MS-Access / Getting Started

Exploring property-value persistence

At this point, you know that properties can be read/write, read-only, or write-only. What hasn't been explained is where the property persists the value when the property is written, and where the property gets its value when the property is read.

In a VBA project, property-value persistence is mediated through private variables contained within the class module. Generally speaking, each property is accompanied by a private variable that is the same data type as the property. This means that a property that reads or writes a string value will be accompanied by a private string variable, and each date property will be accompanied by a private date variable.

As you saw in the previous section, the property variables are either assigned or returned by the property procedures. A property variable should be given a name that indicates which property owns the variable. In the examples accompanying this tutorial, each property variable has exactly the same name as its property, and is tagged with an m_ prefix. For example, the property variable for the CustomerID property is named m_CustomerID. Furthermore, because the CustomerID property is a string, m_CustomerID is also a string.

There are cases, of course, where a property is not accompanied by a variable. For example, a readonly property may extract the value from a database file or retrieve it from the operating system. Or, the property might be write-only, in which case the property may act immediately on the value passed to the property procedure, and no storage is necessary.

Heeding property procedure rules

Two rules apply to property procedures:

  • The name assigned to a property procedure is the name of the property. Therefore, you should use a descriptive, helpful name for all your properties. Typically, a developer using objects created from a class you create doesn't have access to the VBA code in the class and has to rely on the names you've assigned to its properties and methods for guidance.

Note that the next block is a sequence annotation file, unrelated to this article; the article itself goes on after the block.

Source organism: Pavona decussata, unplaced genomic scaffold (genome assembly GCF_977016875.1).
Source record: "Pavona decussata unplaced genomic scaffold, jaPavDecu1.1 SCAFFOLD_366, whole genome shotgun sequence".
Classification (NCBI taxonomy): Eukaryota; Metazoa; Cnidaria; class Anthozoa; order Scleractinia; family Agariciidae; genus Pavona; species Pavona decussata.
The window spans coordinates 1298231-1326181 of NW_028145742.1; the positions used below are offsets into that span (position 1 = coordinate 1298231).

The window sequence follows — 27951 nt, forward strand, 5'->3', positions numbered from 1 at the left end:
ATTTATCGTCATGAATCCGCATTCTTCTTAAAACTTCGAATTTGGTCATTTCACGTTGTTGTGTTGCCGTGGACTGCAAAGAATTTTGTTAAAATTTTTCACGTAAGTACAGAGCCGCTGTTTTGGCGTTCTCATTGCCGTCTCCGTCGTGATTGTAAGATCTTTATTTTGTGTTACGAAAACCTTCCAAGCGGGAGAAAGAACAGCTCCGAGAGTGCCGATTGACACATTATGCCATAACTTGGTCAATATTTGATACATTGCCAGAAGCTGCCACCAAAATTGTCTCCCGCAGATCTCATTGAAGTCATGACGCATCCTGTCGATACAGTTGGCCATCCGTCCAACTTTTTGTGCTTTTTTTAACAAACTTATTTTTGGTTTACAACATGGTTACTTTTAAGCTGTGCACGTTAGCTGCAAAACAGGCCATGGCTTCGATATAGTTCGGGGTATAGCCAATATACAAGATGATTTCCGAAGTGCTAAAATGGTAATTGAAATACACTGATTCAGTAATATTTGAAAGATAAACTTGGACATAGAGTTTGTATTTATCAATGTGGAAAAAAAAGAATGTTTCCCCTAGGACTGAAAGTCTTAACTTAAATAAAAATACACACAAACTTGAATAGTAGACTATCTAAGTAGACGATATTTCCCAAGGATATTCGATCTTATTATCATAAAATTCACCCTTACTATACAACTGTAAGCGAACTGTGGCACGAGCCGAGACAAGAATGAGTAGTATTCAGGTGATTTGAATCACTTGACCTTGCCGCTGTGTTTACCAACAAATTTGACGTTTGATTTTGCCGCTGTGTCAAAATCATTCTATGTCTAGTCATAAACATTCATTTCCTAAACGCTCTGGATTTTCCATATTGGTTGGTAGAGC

• The data type of the Property Let, Property Get, and the private variable must coincide. For example, if the property is defined as a string, the private variable must be a string. Figure below illustrates this concept.

Note the following points in Figure below:

  • The property variable is declared as some data type (labeled "A" in Figure below).
  • The argument to the Property Let procedure is the same data type as the property variable ("B" in Figure below).
  • The property variable is assigned its value in the body of the Property Let ("C" in Figure below).
  • The Property Get procedure returns the same data type as the property variable ("D" in Figure below).
  • The Property Get is assigned the value of the property variable ("E" in Figure below).

You'll get the following error if the data type assigned by the property procedures does not coincide:

Definitions of property procedures for the same property are inconsistent, or property procedure has an optional parameter, a ParamArray, or an invalid Set final parameter.

The property variable data type must coincide with the property's data type.

property variable data type
Caution Although you can use an incorrectly typed private variable for your property procedures, you'll encounter side-effect bugs if the variable doesn't match the data type used for the property procedures.
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